What is Legalisation?

Legalisation simply means confirming that a signature, seal or stamp appearing on a document is genuine.

Why documents need to be Legalised?

The signatures or seals of a Singapore notary public on certain documents from Singapore have to be confirmed ie Legalised before those documents can be accepted in some countries.

For example, if you want to get married or start a business overseas, documents (such as your birth certificate or corporate documents) may need to be 'Legalised'. To Legalise a document, a Notarial Certificate issued and signed by the Notary Public is confirmed by the Singapore Academy of Law, Ministry of Foreign Affairs and or the receiving country’s Embassy.

Legalisation is the process by which the signature and seal of the notary are authenticated by the Singapore Academy of Law or Ministry of Foreign Affairs or the Embassy.

Some countries need one certificate from all the above. This can take a slightly longer time.

I may not be able to tell you in advance what Legalisation will cost, but fees can be high for some commercial documents. My Legalisation service fee, excludes fees charged by Singapore Academy of Law ($25.75 for each document), Ministry of Foreign Affairs ($10.00 each) and the respective embassies (ranges from $10.00 to $700.00 each).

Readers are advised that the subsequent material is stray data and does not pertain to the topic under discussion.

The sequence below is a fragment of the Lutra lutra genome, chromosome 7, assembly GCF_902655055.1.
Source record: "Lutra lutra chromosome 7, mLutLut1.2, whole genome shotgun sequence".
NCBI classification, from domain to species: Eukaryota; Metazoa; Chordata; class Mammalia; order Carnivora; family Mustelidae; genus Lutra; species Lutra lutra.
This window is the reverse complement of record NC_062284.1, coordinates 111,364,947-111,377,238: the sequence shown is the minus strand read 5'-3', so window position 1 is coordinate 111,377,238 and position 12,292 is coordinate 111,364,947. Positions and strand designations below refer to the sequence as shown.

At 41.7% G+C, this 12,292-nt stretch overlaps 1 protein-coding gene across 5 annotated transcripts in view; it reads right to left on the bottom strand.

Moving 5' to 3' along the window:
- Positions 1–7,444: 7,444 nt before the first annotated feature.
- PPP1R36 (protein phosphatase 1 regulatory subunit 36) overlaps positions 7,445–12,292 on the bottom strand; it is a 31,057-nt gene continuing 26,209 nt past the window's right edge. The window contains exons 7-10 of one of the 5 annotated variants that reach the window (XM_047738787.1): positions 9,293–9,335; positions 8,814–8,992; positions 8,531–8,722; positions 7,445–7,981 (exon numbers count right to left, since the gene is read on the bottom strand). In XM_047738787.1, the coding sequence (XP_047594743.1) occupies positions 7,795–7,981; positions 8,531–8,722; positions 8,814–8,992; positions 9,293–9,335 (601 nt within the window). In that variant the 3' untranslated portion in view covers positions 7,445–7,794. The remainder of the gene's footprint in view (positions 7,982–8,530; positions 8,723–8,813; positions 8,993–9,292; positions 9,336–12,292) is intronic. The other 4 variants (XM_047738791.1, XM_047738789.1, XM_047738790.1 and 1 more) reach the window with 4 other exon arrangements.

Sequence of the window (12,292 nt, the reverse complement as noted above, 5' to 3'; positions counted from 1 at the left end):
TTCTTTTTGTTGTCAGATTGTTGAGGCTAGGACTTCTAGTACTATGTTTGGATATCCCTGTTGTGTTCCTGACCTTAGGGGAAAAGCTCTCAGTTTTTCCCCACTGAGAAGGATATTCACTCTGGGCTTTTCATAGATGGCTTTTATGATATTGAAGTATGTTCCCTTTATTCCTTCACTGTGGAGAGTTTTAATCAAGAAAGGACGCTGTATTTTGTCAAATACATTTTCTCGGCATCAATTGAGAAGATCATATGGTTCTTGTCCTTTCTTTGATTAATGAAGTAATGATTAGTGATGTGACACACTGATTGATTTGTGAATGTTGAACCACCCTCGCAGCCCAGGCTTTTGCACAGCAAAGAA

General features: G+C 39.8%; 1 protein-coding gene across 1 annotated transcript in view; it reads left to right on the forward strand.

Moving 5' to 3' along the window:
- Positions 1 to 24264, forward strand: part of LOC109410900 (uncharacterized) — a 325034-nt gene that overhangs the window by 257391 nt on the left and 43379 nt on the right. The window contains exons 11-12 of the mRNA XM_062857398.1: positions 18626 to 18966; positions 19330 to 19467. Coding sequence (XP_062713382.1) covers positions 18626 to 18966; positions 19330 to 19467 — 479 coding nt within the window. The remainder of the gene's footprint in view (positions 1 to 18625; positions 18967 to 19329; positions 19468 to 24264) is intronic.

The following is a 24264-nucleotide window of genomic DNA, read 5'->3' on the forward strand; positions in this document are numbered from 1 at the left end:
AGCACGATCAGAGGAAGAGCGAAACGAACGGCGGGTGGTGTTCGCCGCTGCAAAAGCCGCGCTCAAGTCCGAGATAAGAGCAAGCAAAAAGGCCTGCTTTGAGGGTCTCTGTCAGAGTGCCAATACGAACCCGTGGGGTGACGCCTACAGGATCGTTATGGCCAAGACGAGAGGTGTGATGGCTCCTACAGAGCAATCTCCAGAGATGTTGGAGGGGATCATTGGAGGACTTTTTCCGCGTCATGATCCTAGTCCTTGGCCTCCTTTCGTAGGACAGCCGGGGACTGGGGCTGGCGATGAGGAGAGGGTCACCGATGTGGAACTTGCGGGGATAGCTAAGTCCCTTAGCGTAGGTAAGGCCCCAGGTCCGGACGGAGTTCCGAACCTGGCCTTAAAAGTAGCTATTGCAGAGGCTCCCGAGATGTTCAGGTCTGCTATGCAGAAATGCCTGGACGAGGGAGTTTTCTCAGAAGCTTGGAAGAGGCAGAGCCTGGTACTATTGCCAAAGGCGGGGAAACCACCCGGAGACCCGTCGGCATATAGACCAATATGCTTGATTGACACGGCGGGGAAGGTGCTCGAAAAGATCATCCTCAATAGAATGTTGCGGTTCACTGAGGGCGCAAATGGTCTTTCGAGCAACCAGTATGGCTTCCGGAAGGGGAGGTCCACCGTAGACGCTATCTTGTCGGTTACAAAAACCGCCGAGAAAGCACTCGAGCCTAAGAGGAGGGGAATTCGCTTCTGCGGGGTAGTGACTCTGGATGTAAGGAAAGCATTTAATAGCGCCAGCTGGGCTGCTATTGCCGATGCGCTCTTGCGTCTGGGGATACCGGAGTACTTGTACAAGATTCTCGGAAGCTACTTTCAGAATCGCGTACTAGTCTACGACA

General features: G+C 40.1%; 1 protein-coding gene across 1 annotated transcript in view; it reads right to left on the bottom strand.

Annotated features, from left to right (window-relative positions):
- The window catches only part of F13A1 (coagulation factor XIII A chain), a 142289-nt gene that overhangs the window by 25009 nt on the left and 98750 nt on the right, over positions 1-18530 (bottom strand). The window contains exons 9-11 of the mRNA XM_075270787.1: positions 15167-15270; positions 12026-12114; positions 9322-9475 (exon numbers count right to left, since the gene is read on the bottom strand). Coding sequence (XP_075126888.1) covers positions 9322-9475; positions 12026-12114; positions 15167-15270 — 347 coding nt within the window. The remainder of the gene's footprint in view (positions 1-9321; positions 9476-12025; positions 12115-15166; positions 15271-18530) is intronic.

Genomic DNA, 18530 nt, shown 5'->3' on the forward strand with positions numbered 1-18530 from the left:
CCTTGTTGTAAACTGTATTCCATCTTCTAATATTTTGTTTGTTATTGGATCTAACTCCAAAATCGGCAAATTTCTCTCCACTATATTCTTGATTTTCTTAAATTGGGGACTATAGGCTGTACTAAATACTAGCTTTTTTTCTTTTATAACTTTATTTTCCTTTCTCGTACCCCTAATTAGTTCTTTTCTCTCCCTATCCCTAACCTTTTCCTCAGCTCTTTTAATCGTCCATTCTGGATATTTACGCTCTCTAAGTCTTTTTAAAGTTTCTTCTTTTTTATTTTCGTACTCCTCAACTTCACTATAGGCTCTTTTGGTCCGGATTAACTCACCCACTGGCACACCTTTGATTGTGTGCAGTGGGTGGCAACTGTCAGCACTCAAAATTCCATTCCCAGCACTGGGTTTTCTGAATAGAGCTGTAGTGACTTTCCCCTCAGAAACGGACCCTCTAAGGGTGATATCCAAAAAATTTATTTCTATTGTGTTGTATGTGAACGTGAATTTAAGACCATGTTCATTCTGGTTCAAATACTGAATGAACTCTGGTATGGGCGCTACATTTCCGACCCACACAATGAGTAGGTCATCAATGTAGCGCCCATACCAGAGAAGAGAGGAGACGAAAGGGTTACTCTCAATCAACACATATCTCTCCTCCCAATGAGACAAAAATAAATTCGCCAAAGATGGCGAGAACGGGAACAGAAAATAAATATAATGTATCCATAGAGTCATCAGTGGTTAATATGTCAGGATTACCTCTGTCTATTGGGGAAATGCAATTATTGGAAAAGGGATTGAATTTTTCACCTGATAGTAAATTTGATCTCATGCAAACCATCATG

Do I need Legalisation?

Ask the agency or company in the receiving country whether you need to Legalise the documents. They will know. If in doubt, you may wish to Legalise so as to avoid costly delay and freight expenses.

What is a Notarial Certificate? Do I need one?

Again, ask the overseas party whether they require it. However, any document requiring Legalisation must be accompanied by a Notarial Certificate. This is because the Singapore Academy of Law will reject any document not accompanied by a Notarial Certificate.

A Notarial Certificate is a certificate issued and signed by the Notary Public certifying, for example, that the person(s) stated in the document have signed the document in the Notary’s presence. He could also confirm in the Notarial Certificate that he had compared a copy of a document with the original and have found the former to be true copies.